A radical redesign of the bodywork, interior, engine, transmission and running gear, along with the abundant use of carbon-fibre inside and out, has slashed 110 kg off the car's overall weight.
All of these factors combine to produce record performance figures: 0-100 km/h in 2.9 seconds and 0-200 km/h in 7.9 seconds in addition to a substantial boost in lateral acceleration. The F12tdf laps Fiorano in just 1'21".
Outstanding stopping distances are guaranteed by the adoption of the new Extreme Design one-piece brake callipers already seen on the LaFerrari. This new-generation system means the car can brake from 100-0 km/h in just 30.5 m and from 200-0 in 121 m.
The engine is the F12berlinetta's 6262cc 65° V12 on which Ferrari engineers worked to boost maximum power output from 740 cv to 780 cv at 8,500 rpm, yielding a specific power output of 125 cv/l. The engine's sporty response is assured by a maximum torque figure of 705 Nm (up from 690 Nm) at 6,750 rpm with 80% already available at 2,500 rpm, resulting in unparalleled, progressive pick-up all the way to the red-line at 8,900 rpm.
Numerous modifications have been developed for this engine, starting with the use of race-inspired mechanical tappets and variable-geometry intake trumpets used on Formula 1 cars which help boost volumetric efficiency at high revs.
The F12tdf is equipped with a specific version of the F1 DCT with 6% shorter gear ratios that delivers 30% faster upshifts and 40% faster downshifts.
Ferrari's engineers sought to create an extremely agile and powerful car which could also be driven by less expert drivers. They drew on the wealth of experience built up in the XX programmes which are dedicated to developing extremely high performance cars driven by non-professional drivers.
Extraordinary chassis dynamics, in terms of maximum lateral acceleration and responsiveness, are in part achieved by the increase in the front tyre dimensions, which jump from 255 to 275, along with the front channel size - up from 9.5" to 10". This modification guarantees higher lateral acceleration generated by the front axle but, alone, this would have caused oversteer on the limit, making the car more challenging for less expert drivers.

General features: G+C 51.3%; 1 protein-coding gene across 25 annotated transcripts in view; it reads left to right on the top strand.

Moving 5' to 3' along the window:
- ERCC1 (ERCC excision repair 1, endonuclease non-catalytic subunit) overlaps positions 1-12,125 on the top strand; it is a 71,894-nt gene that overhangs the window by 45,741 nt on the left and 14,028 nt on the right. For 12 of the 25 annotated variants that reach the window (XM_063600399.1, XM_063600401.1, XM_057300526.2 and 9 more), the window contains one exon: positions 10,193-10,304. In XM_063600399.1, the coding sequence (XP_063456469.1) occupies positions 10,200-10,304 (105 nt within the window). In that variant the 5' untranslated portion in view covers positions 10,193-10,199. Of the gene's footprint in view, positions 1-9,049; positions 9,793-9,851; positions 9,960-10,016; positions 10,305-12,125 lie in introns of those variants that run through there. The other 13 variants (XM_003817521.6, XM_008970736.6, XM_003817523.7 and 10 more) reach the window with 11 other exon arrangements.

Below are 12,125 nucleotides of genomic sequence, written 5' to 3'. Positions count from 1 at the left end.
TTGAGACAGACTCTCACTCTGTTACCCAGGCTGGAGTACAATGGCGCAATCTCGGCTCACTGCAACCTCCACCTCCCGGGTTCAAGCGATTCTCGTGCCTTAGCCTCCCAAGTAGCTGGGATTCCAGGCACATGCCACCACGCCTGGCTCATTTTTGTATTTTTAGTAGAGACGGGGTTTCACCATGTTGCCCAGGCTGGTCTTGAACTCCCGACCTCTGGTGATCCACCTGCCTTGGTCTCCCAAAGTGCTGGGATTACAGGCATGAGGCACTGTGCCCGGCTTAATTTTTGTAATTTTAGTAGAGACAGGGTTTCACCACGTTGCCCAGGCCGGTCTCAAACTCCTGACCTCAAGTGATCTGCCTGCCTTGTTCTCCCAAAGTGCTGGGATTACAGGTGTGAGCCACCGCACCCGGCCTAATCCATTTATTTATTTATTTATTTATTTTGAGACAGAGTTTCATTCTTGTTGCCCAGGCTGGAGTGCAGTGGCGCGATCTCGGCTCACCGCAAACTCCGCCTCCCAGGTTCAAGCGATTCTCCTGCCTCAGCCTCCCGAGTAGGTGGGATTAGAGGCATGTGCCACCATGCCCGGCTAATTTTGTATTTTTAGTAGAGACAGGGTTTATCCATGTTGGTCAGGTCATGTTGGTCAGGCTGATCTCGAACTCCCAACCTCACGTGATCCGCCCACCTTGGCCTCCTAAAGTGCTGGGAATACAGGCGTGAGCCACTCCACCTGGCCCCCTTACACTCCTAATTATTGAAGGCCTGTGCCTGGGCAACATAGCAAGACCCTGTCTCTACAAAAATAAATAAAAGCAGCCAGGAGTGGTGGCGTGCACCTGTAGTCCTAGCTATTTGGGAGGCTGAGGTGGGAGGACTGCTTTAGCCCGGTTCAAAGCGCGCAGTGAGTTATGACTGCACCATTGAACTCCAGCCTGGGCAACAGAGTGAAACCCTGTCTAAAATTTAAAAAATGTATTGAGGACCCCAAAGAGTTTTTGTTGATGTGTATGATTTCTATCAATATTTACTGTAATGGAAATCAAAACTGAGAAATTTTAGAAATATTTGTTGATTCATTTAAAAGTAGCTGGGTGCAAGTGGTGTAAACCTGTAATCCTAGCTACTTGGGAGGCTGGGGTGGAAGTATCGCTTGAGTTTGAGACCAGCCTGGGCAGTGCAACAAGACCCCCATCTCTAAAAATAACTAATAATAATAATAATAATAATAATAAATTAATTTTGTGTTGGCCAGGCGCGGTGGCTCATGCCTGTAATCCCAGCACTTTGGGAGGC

To enable even gentlemen drivers to make full use of the performance, Ferrari developed its new Virtual Short Wheelbase system. Debuting on the F12tdf, the rear axle is active, allowing the rear wheels to pivot around a vertical axis.
Using model-based control logic developed entirely in-house by Ferrari, the rear axle steering automatically adjusts the rear wheels, working out the optimal steering angle as a function of the steering wheel angle, speed of steering inputs and vehicle speed.
The Virtual Short Wheelbase improves the car's responsiveness to make it feel more agile, with instantaneous turn-in that can be best appreciated on twisty roads and on more technically challenging tracks while, at the same time, improving stability at high speeds.
The F12tdf's aerodynamic performance is nothing short of record-breaking – its aerodynamic efficiency figure is 1.6, almost double that of the F12berlinetta. Downforce is 230 kg at 200 km/h, which is an impressive 107 kg more.
Development affected every area of the car's surface, producing striking elements that lend its forms a unique sleek power. At the front, a highly complex bumper contributes to downforce generation. It features a radically scooped lower section and incorporates a competition car-inspired splitter, dive planes, floor wings and louvres to boost the efficiency of both the sides and the underbody.
The Aerobridge on the car's front flank has been redesigned to increase the energising effect of the air flow along the top of the sides, while at the rear, louvres on the wheelarch create a depression that extracts air from the inner wheelarch, thereby increasing the efficiency of a section of the underbody that is usually little used in generating downforce.